Diverse Spatiotemporal Scales of Cholinergic Signaling in the Neocortex.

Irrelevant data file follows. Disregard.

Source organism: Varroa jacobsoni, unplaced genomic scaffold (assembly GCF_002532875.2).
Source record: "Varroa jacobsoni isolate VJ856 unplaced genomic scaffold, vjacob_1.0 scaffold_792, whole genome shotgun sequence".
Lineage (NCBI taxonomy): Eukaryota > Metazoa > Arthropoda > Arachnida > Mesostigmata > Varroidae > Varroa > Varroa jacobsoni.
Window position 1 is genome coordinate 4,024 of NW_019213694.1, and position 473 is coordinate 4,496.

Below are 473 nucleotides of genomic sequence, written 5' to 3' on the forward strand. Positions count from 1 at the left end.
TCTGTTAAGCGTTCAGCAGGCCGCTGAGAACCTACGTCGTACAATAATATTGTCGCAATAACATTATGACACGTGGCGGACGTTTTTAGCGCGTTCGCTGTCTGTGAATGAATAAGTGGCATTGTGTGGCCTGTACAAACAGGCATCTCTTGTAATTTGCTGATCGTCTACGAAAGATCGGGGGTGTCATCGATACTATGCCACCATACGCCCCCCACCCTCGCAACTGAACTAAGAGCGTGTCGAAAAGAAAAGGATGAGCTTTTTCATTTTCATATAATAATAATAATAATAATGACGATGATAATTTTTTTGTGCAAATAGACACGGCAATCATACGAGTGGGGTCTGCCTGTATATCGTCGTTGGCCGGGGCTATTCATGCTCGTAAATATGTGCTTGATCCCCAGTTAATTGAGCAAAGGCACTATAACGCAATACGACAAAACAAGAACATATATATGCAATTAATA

ACh is a signaling molecule in the mammalian CNS, with well-documented influence over cognition and behavior. However, the nature of cholinergic signaling in the brain remains controversial, with ongoing debates focused on the spatial and temporal resolution of ACh activity. Generally, opposing views have embraced a dichotomy between transmission as slow and volume-mediated versus fast and synaptic. Here, we provide the perspective that ACh, like most other neurotransmitters, exhibits both fast and slow modes that are strongly determined by the anatomy of cholinergic fibers, the distribution and the signaling mechanisms of receptor subtypes, and the dynamics of ACh hydrolysis. Current methodological approaches remain limited in their ability to provide detailed analyses of these underlying factors. However, we believe that the continued development of novel technologies in combination with a more nuanced view of cholinergic activity will open critical new avenues to a better understanding of ACh in the brain.Dual Perspectives Companion Paper: Forebrain Cholinergic Signaling: Wired and Phasic, Not Tonic, and Causing Behavior, by Martin Sarter and Cindy Lustig.
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